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Why LiDAR?


Next week, the International LiDAR Mapping Forum (ILMF) will be taking place in Denver, Colorado. ILMF is a three-day technical conference and exhibition focused on airborne, terrestrial, and bathymetric LiDAR. While all conferences are exciting, I am particularly pumped for this one because new developments in LiDAR technologies seem to be happening at an astoundingly rapid rate. Advancements in what can be done with LiDAR are being driven by the increasing availability of data from a variety of sources. NOAA’s Digital Coast data center and NSF OpenTopography are just a couple of my favorite places to access freely-available datasets that have been collected from a number of different sources. What’s exciting about where we are with LiDAR technology is that while the richness of the data has long been understood, the ability of software applications to extract useful information wasn't always what it is today. And the future is looking even brighter. The ability of software applications to extract useful data that can be applied to real-world situations seems to be increasing at an exponential rate. This information is beginning to play a larger role in many sectors, including coastal zone mapping, disaster response, utility asset management, precision agriculture, oil and gas operations, and numerous GIS applications.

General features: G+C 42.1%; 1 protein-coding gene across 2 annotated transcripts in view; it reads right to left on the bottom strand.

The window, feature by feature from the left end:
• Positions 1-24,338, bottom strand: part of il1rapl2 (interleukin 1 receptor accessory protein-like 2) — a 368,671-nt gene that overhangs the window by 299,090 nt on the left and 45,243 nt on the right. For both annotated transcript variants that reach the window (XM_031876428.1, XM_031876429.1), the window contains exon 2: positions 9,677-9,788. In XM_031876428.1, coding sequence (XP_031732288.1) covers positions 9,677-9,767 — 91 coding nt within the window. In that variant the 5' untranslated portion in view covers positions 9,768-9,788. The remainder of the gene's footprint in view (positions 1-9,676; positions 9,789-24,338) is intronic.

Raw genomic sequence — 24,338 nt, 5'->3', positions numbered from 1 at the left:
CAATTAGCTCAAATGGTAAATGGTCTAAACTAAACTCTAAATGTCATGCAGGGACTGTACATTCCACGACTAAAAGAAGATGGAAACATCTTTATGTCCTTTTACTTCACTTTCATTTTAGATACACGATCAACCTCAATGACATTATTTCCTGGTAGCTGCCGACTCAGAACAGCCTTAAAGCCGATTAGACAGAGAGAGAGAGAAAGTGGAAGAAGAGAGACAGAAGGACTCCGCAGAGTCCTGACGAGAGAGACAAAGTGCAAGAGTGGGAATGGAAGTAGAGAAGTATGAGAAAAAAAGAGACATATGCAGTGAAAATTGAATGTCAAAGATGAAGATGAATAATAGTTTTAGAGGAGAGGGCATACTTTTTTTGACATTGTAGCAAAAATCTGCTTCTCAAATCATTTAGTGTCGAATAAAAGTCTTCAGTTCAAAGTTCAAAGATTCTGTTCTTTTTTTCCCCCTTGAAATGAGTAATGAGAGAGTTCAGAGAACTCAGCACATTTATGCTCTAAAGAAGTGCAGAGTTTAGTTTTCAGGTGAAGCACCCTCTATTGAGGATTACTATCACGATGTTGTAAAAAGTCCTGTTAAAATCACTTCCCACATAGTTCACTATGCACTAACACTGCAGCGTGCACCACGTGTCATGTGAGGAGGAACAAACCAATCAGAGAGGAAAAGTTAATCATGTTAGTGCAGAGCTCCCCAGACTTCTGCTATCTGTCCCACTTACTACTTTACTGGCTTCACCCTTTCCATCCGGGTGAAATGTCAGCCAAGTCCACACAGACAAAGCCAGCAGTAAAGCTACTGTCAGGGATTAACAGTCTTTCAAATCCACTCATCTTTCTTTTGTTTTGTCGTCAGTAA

To me, understanding why the use of LiDAR is spreading so rapidly is as simple as comparing the information that can be extracted from LiDAR to other, more traditional, forms of data that LiDAR is quickly replacing. Let’s take the simple example of a Digital Elevation Model (DEM). Anyone who has ever taken an introductory GIS course has likely worked with a DEM from the National Elevation Dataset (NED) produced by the United States Geological Survey (USGS). NED data are available nationally (except for Alaska) at resolutions of approximately 10 meters and 30 meters. If you’re lucky, you might be working in one of the limited areas in which DEMs are available at approximately 3-meter resolution, but I personally have never been so lucky. Data sources for the NED 10-meter and 30-meter resolution DEMs are typically a combination of cartographic contours, mapped hydrography and stereo-pair photography. Here’s what a hill shade of Meteor Crater in Arizona created from a 10-meter resolution USGS DEM looks like as visualized using the 3D Viewer in ENVI.

Now, let's contrast that with a hill shade created from a DEM generated using high-resolution point-cloud LiDAR data. The hill shade of Meteor Crater pictured below was created using a 0.5-meter resolution DEM that was in turn generated from point-cloud LiDAR data downloaded freely from NSF OpenTopography.

Notice a difference? This is just one example of how LiDAR data is beginning to change the way we are able to view and analyze our world. More accurate DEMs can provide better results when performing slope analysis, generating viewshed information, and determining the amount of erosion and deposition that has occurred when comparing multi-temporal datasets. And this is just the tip of the iceberg. LiDAR offers the ability to extract far more information than just elevation data and the results are typically very accurate. Increased accuracy leads to better results, which in turn leads to better decision-making and reduced costs for you, your employer, your university and/or your government.